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Lloyds chief: Use technology to 'release the genius' of pharmacists

Cormac Tobin: We need to bring our patient offering into the modern era
Cormac Tobin: We need to bring our patient offering into the modern era

Technology should be seen as an "enabler" to help "release the genius" of pharmacists and pharmacy teams, the managing director of Lloydspharmacy’s parent company has said.

Speaking at a Pharmacy Show session in Birmingham earlier this month (October 8), Celesio UK's Cormac Tobin said technology would "release the genius of our pharmacists", taking the pressure off and giving them the time to do more "clinical work".

"We are not responding in the [right] language to our patients’ needs. We are responding in a language that's locked in the 20th century," he said.

There should also be “cross-sector collaboration” between GPs, NHS trusts, pharmacy bodies and pharmacists, he continued.

"Everybody needs to understand each other's needs and come up with a compromise so that patients' experiences can be transformed to being meaningful in the modern era."

Don't "circumvent independents"

During the session Mr Tobin was joined on the panel by National Pharmacy Association (NPA) chair Ian Strachan (pictured above, far right).

Mr Strachan said that while technology "has a place" in the future of pharmacy, it is "naïve and irresponsible" to think that if technology becomes "centralised" it would not "circumvent the independent sector".

"[The chancellor] Philip Hammond has said [the government] wants less reliance on bricks-and-mortar [pharmacies and]... more reliance upon digitised centralised distribution," Mr Strachan said.

But this would be to the "detriment of all the qualities and abilities" of pharmacists, Mr Strachan argued, as "the most important thing" is "face-to-face contact with patients".

"I'm not against technology and we're not against innovation, but you've got to be careful," he stressed.

"For me it's about protecting the independent network. It's a balancing act. Not all digitisation is in the interests of the sector," he added.

Also on the panel was Peter Cattee, CEO of PCT Healthcare and chair of the Association of Independent Multiple Pharmacies (above, second from right). He said there would be an "inevitable move to technology" in community pharmacy, but he would like to see it implemented "from the bottom up rather than the top down".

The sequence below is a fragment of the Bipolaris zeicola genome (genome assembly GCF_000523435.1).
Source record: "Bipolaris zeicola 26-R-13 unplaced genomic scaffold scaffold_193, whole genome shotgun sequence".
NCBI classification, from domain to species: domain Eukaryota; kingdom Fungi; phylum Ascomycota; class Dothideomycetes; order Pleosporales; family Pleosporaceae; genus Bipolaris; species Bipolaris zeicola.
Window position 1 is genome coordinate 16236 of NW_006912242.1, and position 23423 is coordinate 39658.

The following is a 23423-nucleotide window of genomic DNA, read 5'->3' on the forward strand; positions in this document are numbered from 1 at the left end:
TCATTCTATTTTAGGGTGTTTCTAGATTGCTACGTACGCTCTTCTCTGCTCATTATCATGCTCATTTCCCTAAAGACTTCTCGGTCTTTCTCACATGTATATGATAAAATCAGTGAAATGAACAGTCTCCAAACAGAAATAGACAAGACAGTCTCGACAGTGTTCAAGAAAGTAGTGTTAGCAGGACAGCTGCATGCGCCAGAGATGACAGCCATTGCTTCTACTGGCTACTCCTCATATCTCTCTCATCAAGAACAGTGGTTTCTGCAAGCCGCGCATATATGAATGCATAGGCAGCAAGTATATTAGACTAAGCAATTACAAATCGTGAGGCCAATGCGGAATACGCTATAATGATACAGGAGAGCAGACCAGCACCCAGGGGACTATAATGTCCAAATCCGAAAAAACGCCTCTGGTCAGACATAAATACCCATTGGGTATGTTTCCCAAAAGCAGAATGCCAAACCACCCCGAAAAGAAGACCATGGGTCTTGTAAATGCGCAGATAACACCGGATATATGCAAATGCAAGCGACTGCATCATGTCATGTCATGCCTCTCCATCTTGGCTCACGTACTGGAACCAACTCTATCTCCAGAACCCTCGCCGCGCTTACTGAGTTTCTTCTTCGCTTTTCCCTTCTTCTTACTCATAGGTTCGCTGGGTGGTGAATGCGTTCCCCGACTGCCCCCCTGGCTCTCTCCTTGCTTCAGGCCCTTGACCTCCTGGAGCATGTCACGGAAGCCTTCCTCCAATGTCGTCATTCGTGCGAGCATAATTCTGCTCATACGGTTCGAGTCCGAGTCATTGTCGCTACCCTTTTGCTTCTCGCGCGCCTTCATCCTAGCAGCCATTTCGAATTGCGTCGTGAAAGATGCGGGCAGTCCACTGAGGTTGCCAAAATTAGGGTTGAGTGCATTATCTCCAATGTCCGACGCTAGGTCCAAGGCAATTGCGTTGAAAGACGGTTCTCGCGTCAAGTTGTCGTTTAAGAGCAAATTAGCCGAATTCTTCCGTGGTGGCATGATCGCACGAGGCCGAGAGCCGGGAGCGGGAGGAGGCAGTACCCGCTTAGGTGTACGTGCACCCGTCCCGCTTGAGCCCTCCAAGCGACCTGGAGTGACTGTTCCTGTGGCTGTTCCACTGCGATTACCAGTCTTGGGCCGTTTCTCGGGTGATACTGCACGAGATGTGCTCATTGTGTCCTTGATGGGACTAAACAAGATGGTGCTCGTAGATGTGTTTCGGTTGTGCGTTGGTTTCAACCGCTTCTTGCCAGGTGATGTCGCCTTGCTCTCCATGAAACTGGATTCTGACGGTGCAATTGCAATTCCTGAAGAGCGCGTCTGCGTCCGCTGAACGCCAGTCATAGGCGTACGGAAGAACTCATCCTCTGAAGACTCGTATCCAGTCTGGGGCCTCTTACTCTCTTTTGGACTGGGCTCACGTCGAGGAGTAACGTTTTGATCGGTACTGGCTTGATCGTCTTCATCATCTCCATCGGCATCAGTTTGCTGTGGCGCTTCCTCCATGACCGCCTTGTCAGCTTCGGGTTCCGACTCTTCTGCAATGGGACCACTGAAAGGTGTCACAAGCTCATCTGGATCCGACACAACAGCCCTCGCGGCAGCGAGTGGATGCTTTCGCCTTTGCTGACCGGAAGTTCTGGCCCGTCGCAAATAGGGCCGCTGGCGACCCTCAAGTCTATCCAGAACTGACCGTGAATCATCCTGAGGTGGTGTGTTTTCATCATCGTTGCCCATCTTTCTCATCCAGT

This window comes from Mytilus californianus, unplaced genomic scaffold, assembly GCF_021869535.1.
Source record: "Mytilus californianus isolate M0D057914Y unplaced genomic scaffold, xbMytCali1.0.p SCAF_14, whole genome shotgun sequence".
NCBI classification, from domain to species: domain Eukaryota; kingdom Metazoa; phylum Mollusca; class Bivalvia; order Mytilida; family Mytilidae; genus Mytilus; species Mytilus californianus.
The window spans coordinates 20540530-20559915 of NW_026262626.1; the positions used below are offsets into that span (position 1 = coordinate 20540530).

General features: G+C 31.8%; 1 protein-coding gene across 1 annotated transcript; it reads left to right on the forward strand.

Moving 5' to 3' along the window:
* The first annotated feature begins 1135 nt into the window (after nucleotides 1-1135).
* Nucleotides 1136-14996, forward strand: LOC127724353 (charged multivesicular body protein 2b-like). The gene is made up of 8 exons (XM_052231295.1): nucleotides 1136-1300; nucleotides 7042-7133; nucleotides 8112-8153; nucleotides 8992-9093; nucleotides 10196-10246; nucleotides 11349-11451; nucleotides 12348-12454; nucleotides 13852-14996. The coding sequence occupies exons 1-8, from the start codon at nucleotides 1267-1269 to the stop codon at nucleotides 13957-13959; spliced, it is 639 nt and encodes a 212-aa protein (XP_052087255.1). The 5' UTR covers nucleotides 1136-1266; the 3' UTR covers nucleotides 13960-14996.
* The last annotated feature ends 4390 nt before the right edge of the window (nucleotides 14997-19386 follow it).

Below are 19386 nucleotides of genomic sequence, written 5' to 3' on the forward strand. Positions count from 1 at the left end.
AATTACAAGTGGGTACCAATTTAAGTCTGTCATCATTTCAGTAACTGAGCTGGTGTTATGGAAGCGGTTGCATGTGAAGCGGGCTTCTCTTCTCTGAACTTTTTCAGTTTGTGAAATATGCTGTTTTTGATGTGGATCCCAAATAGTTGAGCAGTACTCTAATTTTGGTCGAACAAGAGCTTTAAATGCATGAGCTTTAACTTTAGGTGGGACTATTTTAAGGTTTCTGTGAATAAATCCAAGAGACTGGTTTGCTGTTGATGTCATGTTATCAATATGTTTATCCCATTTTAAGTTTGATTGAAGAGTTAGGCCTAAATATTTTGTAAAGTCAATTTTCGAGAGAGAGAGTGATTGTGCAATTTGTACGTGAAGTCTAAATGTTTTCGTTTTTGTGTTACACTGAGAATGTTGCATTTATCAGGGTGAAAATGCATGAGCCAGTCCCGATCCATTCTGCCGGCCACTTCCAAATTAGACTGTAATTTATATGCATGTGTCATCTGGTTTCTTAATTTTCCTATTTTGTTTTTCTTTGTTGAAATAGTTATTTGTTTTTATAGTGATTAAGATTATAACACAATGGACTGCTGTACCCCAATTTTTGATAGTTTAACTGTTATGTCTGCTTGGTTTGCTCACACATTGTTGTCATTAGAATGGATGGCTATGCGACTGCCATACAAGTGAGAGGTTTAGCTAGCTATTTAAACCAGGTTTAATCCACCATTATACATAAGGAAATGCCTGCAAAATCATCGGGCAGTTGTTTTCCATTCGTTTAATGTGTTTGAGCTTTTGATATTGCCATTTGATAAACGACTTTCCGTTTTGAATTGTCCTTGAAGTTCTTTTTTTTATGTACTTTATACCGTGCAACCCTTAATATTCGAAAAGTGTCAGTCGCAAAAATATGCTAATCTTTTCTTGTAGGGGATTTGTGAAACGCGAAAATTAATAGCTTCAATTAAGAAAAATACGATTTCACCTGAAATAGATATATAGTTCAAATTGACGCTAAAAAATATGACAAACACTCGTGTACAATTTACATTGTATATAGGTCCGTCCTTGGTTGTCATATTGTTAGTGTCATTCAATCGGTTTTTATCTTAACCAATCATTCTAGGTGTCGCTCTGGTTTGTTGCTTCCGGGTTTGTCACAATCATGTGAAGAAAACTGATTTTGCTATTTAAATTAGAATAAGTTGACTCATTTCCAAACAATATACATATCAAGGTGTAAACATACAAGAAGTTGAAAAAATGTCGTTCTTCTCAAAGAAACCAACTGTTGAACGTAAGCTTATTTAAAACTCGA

"We've centralised a lot of processes over the years," Mr Cattee said. "The monitored dosage system is the obvious thing to centralise," but doing so with other pharmacy services would have to be managed "slowly".

Does pharmacy need one voice?

Moving onto the topic of representation, Mr Tobin said the sector needs to be "integrated" under "a single leadership body", as the number of groups speaking for community pharmacy made the future unclear.

However, Mr Cattee said: "I think it's perfectly legitimate that there are different interest groups where the lines divide in all sorts of ways."

"I've never really seen any great problem in bringing the voice of all of us together in one place, and the natural place for that for me was always the Pharmaceutical Services Negotiating Committee (PSNC)."

However “PSNC needs to find a way to re-engage with government” because “there's no real engagement with the profession whatsoever”, he stressed.

Catch up on all the tweets from the Pharmacy Show with C+D's Storify.

11 Comments
Question: 
What technology is likely to be embraced by pharmacy in the next five years?

Gerry Diamond, Primary care pharmacist

Mmmm, freeing up genius for £15.00 per hour I was quoted for a pharmacist salary a couple of years ago. Last paid that in 1980's, I don't think they have pharmacists interests at heart. Really?

CAPT FX, Locum pharmacist